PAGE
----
The Table of Contents is automatically created from headings and you can choose which headings are used, such as h2 and h3, but not h4/5/6. A ToC is not needed on short articles, so you can choose how many headings are required before a ToC is generated. For example, only posts with more than 4 subheadings have a ToC.
This is an example of a Table of Contents that was automatically generated and automatically inserted into a post. You see nothing in the WordPress post editor and do not need to add anything. It is automatic.
An alternative is LuckyWP Table of Contents. It has very similar features and can automatically insert a Table of Contents according to rules, such as the number of headings greater than four. It organises the settings and puts them on tabs, which makes the configuration seem simpler. There is also a Gutenberg editor block to add a table of contents wherever you want in the post and this is a useful feature.
It may have been a clash with my theme or plugins, but it did not work as well as Easy Table of Contents for me and missed headings. Try it yourself though.
Ultimate Blocks – Gutenberg Blocks Plugin is a collection of blocks you can insert when editing WordPress posts in the Gutenberg editor. Table of Contents is one of many blocks and you simply select it in the blocks menu where you want and it creates a table of contents.
You actually see it in the post editor and as you write the article and add headings, it auto-updates. It does not have the design options the other plugins have and it simply uses the theme’s styles. However, it works well and looks good.
How in-page links work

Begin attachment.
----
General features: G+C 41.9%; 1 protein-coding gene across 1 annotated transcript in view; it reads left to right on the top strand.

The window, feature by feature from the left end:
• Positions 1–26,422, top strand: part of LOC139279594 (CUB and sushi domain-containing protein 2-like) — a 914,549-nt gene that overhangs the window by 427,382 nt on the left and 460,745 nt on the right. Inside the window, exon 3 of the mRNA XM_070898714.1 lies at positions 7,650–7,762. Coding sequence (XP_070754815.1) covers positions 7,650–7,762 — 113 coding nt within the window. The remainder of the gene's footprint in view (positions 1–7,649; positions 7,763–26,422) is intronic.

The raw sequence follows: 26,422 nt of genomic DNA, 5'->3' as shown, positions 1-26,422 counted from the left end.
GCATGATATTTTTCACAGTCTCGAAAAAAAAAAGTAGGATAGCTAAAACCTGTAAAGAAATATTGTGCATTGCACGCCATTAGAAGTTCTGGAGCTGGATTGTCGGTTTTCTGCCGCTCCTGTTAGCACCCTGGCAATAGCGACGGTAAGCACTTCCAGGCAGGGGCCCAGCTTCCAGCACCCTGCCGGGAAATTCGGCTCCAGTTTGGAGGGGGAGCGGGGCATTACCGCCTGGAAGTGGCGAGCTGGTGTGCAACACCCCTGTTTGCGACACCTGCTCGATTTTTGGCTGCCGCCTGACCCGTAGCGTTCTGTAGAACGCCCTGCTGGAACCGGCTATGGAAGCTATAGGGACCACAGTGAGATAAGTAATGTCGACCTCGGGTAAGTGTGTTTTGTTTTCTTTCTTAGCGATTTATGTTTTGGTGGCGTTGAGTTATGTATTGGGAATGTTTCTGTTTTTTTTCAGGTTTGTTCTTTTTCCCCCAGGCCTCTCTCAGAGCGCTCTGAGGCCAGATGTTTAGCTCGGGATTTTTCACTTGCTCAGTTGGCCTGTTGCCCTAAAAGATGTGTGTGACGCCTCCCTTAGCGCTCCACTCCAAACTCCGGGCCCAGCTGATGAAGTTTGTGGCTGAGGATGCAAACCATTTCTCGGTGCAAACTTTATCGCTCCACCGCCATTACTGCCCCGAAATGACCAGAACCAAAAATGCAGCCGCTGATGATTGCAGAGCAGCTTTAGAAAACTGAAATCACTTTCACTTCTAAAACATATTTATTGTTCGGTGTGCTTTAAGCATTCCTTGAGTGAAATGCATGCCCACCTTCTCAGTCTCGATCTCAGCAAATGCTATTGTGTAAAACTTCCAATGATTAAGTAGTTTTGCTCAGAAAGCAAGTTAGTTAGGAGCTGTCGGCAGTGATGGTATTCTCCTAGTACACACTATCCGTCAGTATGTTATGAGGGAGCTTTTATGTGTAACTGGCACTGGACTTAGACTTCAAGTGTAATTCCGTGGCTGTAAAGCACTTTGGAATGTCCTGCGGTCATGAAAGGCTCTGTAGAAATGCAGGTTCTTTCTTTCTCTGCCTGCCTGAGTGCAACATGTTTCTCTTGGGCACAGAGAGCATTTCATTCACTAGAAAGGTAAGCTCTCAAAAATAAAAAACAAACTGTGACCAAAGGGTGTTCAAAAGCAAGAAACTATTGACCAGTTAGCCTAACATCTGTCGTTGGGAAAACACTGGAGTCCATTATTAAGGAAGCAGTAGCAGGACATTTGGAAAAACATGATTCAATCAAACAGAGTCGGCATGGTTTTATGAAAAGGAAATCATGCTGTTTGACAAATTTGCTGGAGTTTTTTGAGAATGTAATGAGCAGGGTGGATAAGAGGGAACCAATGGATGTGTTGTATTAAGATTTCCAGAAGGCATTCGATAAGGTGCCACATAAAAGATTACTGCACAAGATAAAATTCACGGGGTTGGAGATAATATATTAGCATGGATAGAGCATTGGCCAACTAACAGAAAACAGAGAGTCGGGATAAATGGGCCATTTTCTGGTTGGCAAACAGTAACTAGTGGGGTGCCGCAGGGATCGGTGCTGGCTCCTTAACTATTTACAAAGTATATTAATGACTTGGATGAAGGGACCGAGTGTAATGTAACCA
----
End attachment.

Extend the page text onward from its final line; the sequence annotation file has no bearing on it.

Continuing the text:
It can be useful to learn a little HTML and to know what goes on behind the scenes in web pages and web browsers, so let’s take a look at how in-page links work. Skip this section if you want to, but you might find it useful.
The old method of naming a location in a web page so it can be linked to, such as in a table of contents, is to use the name attribute of an anchor link – a variation of the standard HTMl link <a href=””>…</a>. Find the place in the web page that you want to link to and enter some code like this:
<a name=”section1″> </a>
You would normally add this immediately before a heading, image or paragraph of text and a web browser associates that location with the name. You can still do this and it still works in WordPress. If you show the Blocks menu in the Gutenberg editor and insert a Custom HTML block, you can add named locations in the post.
There is another way to name a location on a web page and this uses the id=”name” attribute. This is the modern way of creating named locations and is preferred. The code can be placed within many HTML tags, such as paragraphs, images, headings, links and so on.
WordPress uses this method when you expand the Advanced section for a heading block and enter an HTML Anchor. What you end up with is this:
<h3 id=”section2″>Section 2 Heading</h3>
There are too many web pages using the old <a name=”… method to discontinue support for it anytime soon, but one day in the future it will be dropped by web browsers, so use the id method instead.
To link to another part of a web page that has a named location, you would create a normal web link, but instead of entering a URL, you enter a hash (#) followed by the name of the location.
For example, if there was a location named section2 then you would create a link in the normal way, but instead of entering a URL, you would enter #section2 instead. To link to a location named section3 you would link to #section3 and so on. In HTML it would look like this:
<a href=”#section2″>Go to section 2</a>
Clicking this type of link would scroll the web page so that the place linked to is on the screen.
Link to a section in another web page
We know how to link to another web page using its URL. We know how to link to another part of a web page using #named locations. Combine the two and you can link to a part or section of another web page. Here are a couple of examples:
By adding the #location to the end of a regular URL, the browser loads that page and then scrolls to the named location.